Marilynne Robinson at the Financial Times:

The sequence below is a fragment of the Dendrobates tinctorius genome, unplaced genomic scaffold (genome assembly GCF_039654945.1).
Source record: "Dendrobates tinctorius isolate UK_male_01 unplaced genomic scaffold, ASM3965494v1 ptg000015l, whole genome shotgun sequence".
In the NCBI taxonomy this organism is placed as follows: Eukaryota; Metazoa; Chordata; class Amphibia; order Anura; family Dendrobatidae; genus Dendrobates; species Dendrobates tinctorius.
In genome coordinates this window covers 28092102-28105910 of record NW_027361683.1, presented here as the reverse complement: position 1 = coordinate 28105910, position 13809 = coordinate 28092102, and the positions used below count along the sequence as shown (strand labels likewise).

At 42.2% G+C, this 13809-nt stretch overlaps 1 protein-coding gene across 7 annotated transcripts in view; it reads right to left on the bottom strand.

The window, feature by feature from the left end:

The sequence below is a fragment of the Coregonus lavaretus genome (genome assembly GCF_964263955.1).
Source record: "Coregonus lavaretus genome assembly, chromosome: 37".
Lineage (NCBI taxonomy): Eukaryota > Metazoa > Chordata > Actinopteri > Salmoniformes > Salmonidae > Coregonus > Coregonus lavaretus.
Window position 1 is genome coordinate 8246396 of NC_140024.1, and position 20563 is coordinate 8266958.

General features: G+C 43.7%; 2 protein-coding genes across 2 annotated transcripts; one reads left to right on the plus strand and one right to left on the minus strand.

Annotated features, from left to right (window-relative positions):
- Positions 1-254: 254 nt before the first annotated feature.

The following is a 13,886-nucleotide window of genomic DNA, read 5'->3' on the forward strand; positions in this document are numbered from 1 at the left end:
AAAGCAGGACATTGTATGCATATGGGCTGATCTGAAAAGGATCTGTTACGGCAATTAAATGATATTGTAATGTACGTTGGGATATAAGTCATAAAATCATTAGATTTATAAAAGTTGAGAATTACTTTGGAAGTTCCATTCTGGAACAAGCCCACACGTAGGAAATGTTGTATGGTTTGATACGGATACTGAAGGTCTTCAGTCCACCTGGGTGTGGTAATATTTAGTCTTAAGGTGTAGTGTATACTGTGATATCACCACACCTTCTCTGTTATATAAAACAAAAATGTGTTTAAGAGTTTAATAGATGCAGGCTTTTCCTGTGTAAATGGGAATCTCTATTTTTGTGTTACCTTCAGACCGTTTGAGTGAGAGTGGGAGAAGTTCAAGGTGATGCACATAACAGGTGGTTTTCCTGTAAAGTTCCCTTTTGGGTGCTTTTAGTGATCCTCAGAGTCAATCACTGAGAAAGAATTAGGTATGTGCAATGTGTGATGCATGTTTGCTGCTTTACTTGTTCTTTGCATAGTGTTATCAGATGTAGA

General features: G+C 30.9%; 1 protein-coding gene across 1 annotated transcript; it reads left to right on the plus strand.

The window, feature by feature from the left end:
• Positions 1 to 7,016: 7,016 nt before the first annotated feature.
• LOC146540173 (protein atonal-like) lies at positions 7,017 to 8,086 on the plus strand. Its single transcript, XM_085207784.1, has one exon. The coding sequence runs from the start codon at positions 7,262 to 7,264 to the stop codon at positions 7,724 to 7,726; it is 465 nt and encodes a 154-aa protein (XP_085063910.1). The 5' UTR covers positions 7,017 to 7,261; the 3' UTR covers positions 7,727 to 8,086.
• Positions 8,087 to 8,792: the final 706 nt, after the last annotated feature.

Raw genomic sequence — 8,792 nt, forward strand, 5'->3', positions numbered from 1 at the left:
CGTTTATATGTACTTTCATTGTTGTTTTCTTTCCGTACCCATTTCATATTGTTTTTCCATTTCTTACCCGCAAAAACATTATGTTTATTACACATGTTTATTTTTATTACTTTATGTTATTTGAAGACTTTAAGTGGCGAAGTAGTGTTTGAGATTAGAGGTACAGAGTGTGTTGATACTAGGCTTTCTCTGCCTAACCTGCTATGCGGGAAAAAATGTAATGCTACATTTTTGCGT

The First and Second Great Awakenings, religious revivals that swept through the midcolonies in the late eighteenth century and the northeastern states in the first third of the nineteenth century, were followed, I have come to realise, by a third awakening in the latter half of the twentieth century, just as I was coming of age. Historians usually treat the earlier awakenings as surges of religious enthusiasm primarily or exclusively, though they are attended by a characteristic cluster of reform movements — enhancements of the status of women, broadening of access to education, mitigations of social and racial inequality. These were consistent even while the demographics of the country changed. The religious and denominational character of the earlier awakenings seems to have been as much a consequence of the old centrality of the churches as centres of civic life as it was a result of their role in stirring religious passion. I hasten to say that in these instances religious passion — and there were occasions of hysteria, fainting fits, visions — led to, and was consistent with, stable and thoughtful social change. The period in the twentieth century I would call the third great awakening was led by the black church, and sooner or later had the support of all the major denominations. But it was not, and is not, understood as an essentially religious movement, though as I have said the distinction between civic and religious is never clear, and was certainly not clear in this case.